Why we need to create space to think
The failure to create space to think can cripple our ability to perform well and succeed. In the second of our series, we examine how to create space to think
In our previous article about his book Create Space: How to Manage Time, and Find Focus, Productivity and Success, leadership consultant and business psychologist Derek Draper developed a model based around four overarching dimensions: space to think; space to connect; space to do and space to be.
The first of these – the need to create the space to think – is about having the intellectual and psychic freedom to think in a deep way about ourselves and the world. The thinking we do, the ideas we have and the decisions we make are the prerequisites for taking effective action – and in order to deliberate properly we need to have some dedicated time and a clear mind.
If we rush, or try to think in a pressured, distracted environment, the quality of our reasoning will suffer. We won’t come up with the best ideas, we won’t have fully thought things through and we’ll make poor decisions.
To stop and think effectively in a busy world is something that many of us simply fail to do. Many of us don’t feel we have the time and space to do the deeper contemplation that our complex, high-responsibility jobs require – we need to address three elements to create the space for such high-quality thinking:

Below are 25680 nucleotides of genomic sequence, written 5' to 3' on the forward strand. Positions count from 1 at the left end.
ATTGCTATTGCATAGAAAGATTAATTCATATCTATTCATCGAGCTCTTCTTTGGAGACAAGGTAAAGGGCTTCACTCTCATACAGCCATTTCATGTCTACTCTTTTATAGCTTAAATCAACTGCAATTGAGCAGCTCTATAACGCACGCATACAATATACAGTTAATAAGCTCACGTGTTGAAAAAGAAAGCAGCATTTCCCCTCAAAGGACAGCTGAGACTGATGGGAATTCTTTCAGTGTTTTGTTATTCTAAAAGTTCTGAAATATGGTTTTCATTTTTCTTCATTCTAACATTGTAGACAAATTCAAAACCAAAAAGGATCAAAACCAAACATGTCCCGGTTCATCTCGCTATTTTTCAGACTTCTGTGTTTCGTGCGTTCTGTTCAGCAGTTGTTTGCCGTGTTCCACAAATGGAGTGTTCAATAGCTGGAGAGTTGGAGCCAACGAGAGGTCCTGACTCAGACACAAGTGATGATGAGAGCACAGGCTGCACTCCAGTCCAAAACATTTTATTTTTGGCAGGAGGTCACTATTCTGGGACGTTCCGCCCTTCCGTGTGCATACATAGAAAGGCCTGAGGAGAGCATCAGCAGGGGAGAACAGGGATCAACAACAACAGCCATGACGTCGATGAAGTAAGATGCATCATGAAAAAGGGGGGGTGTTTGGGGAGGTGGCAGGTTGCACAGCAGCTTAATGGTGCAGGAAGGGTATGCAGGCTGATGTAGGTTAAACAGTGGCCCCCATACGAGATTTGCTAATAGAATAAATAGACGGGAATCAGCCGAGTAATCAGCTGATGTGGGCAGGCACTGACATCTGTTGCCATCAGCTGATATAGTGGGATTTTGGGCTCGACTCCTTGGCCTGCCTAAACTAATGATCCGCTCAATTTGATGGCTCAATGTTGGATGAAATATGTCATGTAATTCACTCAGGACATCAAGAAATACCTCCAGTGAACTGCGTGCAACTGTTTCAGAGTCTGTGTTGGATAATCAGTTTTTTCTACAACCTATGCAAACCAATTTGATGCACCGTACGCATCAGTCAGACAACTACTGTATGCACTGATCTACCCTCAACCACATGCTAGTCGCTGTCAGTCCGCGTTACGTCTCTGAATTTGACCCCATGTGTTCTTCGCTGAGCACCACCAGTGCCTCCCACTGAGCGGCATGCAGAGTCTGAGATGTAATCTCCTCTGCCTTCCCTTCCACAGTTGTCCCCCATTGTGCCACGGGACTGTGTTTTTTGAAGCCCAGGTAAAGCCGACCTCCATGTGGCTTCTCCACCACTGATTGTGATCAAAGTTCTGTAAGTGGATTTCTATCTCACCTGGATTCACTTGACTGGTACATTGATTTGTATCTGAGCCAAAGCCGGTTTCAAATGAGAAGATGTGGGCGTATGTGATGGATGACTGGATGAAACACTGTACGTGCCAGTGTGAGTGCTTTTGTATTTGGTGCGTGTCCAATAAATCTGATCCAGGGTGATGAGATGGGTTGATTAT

1. Create Space to Reflect
To be able to mull things over and test our conclusions is not a luxury. We need to do this before we make decisions and afterwards, so that we can constantly improve the quality of our thinking. While we feel a pressure to act quickly, to do so short-circuits the examination that is required before deciding what to do next.
2. Create Space to Learn
In a world of uncertainty, change and endless innovation, we can’t rely on what we already know. We need to learn new things and make new intellectual connections. We don’t want to look foolish or make ourselves vulnerable, so we fail to learn the things that are required for success in our new role.
3. Create Space to Decide
We must eventually let our reflections and learning inform a clear goal that we are going to aim for. This requires a deep understanding of the business context we operate in and the resources at our disposal. To decide is the act of turning your internal thoughts into an action that will impact on the external world. Sometimes we don’t have the confidence or feel the inner freedom to take this final, crucial step.
The failure to create space to think can cripple our ability to perform well and succeed. To be able to do so gives us a greater understanding of ourselves and the world, and we feel more certain of our opinions and decisions. In short, our minds are opened up, rather than being prematurely closed down. The depth, breadth and quality of our thinking improves and that becomes visible for all to see.
Many of us don’t feel we have the time and space to do the deeper contemplation that our complex, high-responsibility jobs require